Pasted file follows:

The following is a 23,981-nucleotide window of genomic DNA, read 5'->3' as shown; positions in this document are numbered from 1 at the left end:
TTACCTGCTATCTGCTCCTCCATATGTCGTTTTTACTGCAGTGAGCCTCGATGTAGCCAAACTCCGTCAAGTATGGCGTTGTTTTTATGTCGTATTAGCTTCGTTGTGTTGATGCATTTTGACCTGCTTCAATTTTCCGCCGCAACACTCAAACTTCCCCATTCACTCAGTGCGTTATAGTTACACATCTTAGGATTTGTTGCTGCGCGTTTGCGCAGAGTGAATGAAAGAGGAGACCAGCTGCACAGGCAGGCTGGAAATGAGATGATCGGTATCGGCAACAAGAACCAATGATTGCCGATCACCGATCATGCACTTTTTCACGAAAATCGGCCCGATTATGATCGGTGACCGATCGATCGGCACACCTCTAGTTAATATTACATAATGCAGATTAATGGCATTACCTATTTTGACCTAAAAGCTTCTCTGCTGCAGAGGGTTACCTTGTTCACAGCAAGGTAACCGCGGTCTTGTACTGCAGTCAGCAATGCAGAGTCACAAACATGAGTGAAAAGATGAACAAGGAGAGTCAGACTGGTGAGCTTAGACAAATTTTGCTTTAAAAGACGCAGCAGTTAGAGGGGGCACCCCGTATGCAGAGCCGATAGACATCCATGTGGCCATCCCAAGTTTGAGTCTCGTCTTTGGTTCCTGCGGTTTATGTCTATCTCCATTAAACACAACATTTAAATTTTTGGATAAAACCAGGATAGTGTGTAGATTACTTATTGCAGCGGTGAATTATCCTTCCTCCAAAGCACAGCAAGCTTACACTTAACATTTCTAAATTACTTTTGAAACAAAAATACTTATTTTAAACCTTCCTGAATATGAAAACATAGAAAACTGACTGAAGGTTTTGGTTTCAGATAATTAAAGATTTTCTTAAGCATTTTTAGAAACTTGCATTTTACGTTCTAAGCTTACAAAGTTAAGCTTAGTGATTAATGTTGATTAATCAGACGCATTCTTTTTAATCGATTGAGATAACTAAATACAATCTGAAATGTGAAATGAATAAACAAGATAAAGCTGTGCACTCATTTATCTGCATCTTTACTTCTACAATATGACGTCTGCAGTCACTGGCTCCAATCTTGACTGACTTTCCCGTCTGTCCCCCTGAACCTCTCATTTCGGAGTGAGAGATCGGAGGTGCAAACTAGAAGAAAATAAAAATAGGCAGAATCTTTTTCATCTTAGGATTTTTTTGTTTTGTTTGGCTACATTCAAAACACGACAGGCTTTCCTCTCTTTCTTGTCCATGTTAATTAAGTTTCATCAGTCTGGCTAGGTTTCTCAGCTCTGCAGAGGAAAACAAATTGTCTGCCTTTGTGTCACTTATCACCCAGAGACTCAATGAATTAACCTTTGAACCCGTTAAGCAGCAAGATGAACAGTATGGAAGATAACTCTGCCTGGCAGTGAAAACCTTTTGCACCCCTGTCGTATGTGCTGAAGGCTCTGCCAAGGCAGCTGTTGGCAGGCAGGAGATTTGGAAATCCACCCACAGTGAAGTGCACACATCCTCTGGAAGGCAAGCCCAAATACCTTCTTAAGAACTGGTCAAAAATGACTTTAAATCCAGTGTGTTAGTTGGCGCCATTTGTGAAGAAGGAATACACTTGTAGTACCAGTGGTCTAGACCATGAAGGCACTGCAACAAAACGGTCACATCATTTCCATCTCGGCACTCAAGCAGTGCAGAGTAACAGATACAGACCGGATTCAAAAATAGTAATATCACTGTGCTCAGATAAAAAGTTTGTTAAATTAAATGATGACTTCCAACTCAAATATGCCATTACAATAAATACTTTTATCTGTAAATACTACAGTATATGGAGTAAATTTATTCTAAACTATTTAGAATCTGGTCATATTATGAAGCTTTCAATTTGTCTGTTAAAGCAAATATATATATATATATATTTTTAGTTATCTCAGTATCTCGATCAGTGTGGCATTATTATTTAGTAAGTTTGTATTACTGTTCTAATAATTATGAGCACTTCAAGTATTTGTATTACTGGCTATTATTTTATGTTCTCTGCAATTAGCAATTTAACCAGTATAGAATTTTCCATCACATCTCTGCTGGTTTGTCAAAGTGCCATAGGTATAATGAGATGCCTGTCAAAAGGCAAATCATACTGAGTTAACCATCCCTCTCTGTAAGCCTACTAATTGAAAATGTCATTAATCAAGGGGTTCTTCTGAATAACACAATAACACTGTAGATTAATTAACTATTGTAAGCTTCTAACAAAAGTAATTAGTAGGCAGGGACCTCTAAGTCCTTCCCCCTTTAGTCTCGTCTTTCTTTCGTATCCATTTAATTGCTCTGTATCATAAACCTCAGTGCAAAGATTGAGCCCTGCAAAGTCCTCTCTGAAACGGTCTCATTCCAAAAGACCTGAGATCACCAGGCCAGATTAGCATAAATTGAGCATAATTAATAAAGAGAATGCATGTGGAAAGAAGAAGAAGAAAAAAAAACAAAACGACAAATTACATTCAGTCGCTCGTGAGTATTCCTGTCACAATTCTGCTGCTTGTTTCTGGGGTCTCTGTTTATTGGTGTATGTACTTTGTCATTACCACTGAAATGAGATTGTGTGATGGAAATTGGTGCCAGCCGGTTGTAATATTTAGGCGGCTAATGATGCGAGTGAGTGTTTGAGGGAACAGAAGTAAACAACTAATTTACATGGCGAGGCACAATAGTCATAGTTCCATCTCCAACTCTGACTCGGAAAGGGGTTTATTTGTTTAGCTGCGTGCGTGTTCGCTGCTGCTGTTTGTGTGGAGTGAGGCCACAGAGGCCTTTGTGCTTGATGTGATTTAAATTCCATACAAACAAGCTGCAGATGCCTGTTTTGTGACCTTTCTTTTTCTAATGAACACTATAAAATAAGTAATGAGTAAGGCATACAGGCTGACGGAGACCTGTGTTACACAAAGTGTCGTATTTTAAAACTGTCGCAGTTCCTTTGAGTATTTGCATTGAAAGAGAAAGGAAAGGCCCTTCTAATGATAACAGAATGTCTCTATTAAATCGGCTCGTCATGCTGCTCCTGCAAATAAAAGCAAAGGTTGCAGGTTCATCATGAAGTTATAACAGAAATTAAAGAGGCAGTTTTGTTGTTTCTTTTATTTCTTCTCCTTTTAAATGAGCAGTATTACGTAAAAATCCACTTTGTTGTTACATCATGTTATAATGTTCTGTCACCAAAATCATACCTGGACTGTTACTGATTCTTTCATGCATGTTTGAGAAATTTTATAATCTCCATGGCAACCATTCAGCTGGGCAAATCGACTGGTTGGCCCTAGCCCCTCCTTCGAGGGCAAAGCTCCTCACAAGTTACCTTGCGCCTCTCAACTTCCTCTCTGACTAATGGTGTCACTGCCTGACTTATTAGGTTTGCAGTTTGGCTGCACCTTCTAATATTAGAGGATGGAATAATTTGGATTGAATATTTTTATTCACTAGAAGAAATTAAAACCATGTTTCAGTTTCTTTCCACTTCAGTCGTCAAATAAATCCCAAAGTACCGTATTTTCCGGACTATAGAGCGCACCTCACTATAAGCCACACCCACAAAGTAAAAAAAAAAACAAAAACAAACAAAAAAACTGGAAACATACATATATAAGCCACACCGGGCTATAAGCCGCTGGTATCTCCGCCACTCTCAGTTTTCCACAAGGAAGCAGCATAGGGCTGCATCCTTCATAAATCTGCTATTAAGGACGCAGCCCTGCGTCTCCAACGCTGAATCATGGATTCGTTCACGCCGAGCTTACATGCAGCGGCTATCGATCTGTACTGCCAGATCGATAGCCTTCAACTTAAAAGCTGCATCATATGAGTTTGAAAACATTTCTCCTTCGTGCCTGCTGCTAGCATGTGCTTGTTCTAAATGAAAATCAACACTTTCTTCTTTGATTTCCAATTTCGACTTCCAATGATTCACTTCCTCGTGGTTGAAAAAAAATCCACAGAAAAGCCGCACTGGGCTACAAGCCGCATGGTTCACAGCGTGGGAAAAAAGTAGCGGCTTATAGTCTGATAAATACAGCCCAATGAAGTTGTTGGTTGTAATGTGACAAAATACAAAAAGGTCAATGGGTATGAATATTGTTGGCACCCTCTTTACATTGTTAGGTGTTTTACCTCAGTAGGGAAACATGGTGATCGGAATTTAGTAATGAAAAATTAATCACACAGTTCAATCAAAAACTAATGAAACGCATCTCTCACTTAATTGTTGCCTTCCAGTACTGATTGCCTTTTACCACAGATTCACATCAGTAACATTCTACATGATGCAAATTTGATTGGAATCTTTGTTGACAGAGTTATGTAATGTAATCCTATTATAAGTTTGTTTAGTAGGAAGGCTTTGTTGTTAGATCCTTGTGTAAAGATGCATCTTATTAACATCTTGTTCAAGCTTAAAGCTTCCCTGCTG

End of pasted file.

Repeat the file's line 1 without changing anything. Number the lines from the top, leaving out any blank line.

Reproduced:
The following is a 23,981-nucleotide window of genomic DNA, read 5'->3' as shown; positions in this document are numbered from 1 at the left end: